A few years back there was an interesting book called Mormonism in Dialogue with Contemporary Christian Theologies. It was edited by Donald Musser and David Paulsen and was a fantastic book. With a few exceptions it managed to transcend the traditional battles between mainstream Christian theologians and Mormons — avoiding some of the combativeness especially found in Mormon apologetic writing. While I think apologetics often gets an unfair rap it’s also true that building on common ground produces more light rather than focusing on misunderstanding and differences.
What I loved best about the book was how it brought many different types of theology into focus. Many were types of theology I had very little experience with such as liberation theology or feminist theology. Even when I had grave differences with these other views I still found myself noticing new things about my own tradition I had never noticed. That, to me, is the ideal function of a great book.
It’s been five years since Mormonism in Dialogue came out. I think it fair to say that the landscape of writing on Mormon theology was transformed by that book. Now there is a new book in honor of the editor of Mormonism in Dialogue: David Paulsen. This new book takes up some of the same drives that the earlier book did. As such I think it is a fitting tribute to Dr. Paulsen and his transformative work on Mormon Theology. The book is Mormonism at the Crossroads of Philosophy and Theology.
Often these “essays in honor” type of books are very hit or miss. You get a few essays that probably could have been published in a wide range of settings that are excellent. Then you get the ones that seem quickly put together. This volume in contrast is nearly uniformly excellent. What I especially enjoyed was how many notable names contributed to the book. People such as Paul Owen, Francis Beckwith and others. Names perhaps more familiar to regular Mormon readers like Jim Faulconer, Brian Birch, Dennis Potter, Blake Ostler or Jim McLachlan are found herein. Many of the topics focus on how Mormonism has engaged with other Christians, especially Evangelicals. As well they outline possible places where more common ground or at least a space for respect can be made. Readers need not agree with those essays. (I often don’t) Yet they point to one of the greatest contributions Dr. Paulsen has made. Charitable, respectful and thoughtful engagement on an intellectual playing field.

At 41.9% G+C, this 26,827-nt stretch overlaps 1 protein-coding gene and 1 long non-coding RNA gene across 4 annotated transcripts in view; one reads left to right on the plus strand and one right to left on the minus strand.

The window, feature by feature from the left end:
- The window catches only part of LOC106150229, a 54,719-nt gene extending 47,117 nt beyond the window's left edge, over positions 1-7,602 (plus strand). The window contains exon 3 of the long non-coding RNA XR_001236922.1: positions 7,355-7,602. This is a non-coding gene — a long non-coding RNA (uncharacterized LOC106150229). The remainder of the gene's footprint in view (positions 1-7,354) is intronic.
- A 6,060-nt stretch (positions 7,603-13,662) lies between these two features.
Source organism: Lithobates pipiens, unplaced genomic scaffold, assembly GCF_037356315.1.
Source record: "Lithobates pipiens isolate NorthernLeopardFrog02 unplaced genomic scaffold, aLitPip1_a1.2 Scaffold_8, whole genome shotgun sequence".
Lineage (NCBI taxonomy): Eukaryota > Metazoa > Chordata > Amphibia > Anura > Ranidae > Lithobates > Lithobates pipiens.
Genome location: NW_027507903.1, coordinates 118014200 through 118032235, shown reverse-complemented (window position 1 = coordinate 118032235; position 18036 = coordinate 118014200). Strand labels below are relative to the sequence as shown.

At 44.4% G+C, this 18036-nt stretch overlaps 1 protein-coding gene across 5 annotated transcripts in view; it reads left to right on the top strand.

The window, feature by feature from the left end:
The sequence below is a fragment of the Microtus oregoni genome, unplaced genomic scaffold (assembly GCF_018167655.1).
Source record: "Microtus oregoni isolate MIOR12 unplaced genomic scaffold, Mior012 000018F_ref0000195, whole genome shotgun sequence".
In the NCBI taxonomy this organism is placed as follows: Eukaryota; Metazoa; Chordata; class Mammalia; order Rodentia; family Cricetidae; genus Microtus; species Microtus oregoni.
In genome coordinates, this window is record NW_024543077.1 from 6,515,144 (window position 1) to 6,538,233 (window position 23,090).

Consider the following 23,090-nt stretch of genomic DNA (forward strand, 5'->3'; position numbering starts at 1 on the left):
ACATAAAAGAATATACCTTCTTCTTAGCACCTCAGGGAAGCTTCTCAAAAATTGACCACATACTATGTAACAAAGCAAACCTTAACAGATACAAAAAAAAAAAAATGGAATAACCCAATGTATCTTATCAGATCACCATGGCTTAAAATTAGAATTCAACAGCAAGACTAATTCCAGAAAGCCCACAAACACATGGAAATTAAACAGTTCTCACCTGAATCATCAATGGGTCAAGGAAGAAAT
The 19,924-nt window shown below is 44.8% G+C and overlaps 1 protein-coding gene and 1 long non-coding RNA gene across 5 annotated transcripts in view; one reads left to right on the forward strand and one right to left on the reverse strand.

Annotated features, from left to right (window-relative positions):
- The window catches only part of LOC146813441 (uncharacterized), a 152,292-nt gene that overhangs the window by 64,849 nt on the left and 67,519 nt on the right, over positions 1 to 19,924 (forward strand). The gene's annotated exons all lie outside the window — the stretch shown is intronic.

What I especially like about the essays is how many take up themes from Crossroads and move it forward. For instance one of the most exciting if problematic sections of Crossroads was on liberation theology. It’s hard to read an outline of liberation theology and not notice strong parallels with sections of the Book of Mormon. Yet liberation theology, with its frequent Marxist overtones, also seems most at odds with how many Mormons think about theology. While I enjoyed the continuation of these themes in this new book I feel like many are still taking the initial steps rather than (yet) going very far with them. If I had a single criticism it would be that perhaps some of the authors should have taken familiarity with the books Paulsen wrote and gone somewhat farther than they did. That is too many assume an unfamiliarity with the topics that perhaps undermines slightly what they offer for Mormon theology.
It is hard for me to make those criticisms too harshly though. Editors and authors often have a difficult time deciding on the type of audience they write for. Further I think it fair to assume not everyone reading this book necessarily has read the other volumes and essays Dr. Paulsen has prepared. Taken on its own terms this book is nearly uniformly excellent. Which, once again, is not to say I agree with the conclusions or arguments of each paper.
The other weakness is that if you are familiar with a lot of Mormon theological writing (often sadly found in little read journals or on the internet) then some of the papers will be very familiar. Blake Ostler’s “Kalam Infinity Arguments and the Infinite Past” has been around for a while. It is an excellent argument about why the common Mormon view of an infinite past does not involve logical problems. Likewise many may have read Dennis Potter’s “Lehi’s Opposition Theodicy” before. It was very influential on my own thought when I read a version many years ago. However by making such papers available to a much wider audience the book serves a needed role. One hopes that many other perhaps too rarely read papers will become published in the future.
Without going through all of the papers in turn let me just say that this volume will be a great contribution to Mormon theology. It is indeed a solid offering to honor Dr. Paulsen.
Edit: I could have sworn I’d published the above weeks ago. My apologies that somehow it never made it on the website. I’ve been swamped once again but I actually do hope to go paper by paper over the next weeks with this book, Joe Spencer’s recent volume of theology, and return to Adam Miller’s as well.